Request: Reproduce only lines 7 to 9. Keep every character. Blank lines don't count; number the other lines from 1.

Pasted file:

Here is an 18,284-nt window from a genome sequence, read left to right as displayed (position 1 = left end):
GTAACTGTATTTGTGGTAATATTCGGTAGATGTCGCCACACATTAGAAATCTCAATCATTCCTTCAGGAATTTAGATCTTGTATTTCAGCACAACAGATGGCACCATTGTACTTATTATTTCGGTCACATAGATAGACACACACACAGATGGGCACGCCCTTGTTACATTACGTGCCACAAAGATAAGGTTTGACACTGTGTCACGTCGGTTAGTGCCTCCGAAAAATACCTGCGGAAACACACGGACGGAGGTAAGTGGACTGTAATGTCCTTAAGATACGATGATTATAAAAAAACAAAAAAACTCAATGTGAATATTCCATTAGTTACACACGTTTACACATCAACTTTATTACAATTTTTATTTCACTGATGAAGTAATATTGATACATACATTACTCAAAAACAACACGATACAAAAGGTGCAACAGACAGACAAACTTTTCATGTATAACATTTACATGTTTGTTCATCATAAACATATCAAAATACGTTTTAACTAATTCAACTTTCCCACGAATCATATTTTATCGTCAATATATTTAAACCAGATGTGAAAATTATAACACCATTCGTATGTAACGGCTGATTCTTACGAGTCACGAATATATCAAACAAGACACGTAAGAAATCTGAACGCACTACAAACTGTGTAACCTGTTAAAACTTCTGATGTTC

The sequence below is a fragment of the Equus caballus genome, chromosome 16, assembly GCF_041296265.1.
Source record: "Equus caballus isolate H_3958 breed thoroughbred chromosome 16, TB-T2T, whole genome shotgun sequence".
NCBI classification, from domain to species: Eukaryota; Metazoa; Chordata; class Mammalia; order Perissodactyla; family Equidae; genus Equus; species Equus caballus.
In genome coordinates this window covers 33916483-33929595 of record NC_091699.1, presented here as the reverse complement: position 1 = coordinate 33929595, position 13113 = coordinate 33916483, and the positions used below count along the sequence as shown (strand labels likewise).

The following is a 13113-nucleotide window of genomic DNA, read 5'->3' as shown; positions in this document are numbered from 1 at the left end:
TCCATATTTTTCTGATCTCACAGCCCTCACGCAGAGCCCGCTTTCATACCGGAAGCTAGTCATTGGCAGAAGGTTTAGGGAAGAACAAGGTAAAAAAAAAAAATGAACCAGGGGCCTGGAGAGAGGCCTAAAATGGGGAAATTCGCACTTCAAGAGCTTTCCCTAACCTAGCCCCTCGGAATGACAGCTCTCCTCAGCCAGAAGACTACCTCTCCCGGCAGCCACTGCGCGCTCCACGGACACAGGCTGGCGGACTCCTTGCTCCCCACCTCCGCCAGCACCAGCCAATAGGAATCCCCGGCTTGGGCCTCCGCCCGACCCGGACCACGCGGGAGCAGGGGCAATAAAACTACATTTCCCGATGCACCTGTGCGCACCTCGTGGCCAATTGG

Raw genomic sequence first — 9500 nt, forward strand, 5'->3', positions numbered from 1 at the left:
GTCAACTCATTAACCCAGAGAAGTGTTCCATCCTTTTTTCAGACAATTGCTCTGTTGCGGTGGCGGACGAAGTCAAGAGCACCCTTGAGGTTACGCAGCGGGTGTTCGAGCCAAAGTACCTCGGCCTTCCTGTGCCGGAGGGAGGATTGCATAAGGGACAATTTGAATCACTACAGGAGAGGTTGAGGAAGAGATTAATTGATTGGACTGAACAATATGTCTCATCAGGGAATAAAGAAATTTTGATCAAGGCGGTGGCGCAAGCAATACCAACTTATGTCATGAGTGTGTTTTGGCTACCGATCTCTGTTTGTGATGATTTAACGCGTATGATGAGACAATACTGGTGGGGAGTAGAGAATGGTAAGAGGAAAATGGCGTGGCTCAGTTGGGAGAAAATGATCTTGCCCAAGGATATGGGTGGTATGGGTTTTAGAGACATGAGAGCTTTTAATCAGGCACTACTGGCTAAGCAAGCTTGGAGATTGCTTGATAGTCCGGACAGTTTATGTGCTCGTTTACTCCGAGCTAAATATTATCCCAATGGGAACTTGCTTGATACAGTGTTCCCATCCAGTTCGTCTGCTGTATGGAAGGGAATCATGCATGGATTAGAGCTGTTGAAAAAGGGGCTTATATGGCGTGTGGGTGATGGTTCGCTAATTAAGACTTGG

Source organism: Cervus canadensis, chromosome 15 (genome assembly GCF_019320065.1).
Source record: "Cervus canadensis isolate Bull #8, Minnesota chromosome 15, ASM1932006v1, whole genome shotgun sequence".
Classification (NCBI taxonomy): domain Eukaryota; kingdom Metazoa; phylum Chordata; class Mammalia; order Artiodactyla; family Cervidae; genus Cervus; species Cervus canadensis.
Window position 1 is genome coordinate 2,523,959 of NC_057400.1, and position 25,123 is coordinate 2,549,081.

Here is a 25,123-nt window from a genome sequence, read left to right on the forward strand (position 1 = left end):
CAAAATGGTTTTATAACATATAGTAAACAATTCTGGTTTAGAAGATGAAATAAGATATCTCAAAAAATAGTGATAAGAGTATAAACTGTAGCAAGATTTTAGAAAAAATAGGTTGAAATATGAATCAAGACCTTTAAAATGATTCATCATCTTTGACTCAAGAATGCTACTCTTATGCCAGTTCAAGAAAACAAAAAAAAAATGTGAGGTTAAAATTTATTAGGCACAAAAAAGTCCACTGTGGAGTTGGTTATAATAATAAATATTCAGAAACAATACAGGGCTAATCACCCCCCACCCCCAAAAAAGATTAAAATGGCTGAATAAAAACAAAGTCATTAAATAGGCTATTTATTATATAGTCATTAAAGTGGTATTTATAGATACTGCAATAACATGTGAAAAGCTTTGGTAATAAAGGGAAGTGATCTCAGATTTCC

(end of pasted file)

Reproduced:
The following is a 13113-nucleotide window of genomic DNA, read 5'->3' as shown; positions in this document are numbered from 1 at the left end:
TCCATATTTTTCTGATCTCACAGCCCTCACGCAGAGCCCGCTTTCATACCGGAAGCTAGTCATTGGCAGAAGGTTTAGGGAAGAACAAGGTAAAAAAAAAAAATGAACCAGGGGCCTGGAGAGAGGCCTAAAATGGGGAAATTCGCACTTCAAGAGCTTTCCCTAACCTAGCCCCTCGGAATGACAGCTCTCCTCAGCCAGAAGACTACCTCTCCCGGCAGCCACTGCGCGCTCCACGGACACAGGCTGGCGGACTCCTTGCTCCCCACCTCCGCCAGCACCAGCCAATAGGAATCCCCGGCTTGGGCCTCCGCCCGACCCGGACCACGCGGGAGCAGGGGCAATAAAACTACATTTCCCGATGCACCTGTGCGCACCTCGTGGCCAATTGG

Raw genomic sequence first — 9500 nt, forward strand, 5'->3', positions numbered from 1 at the left: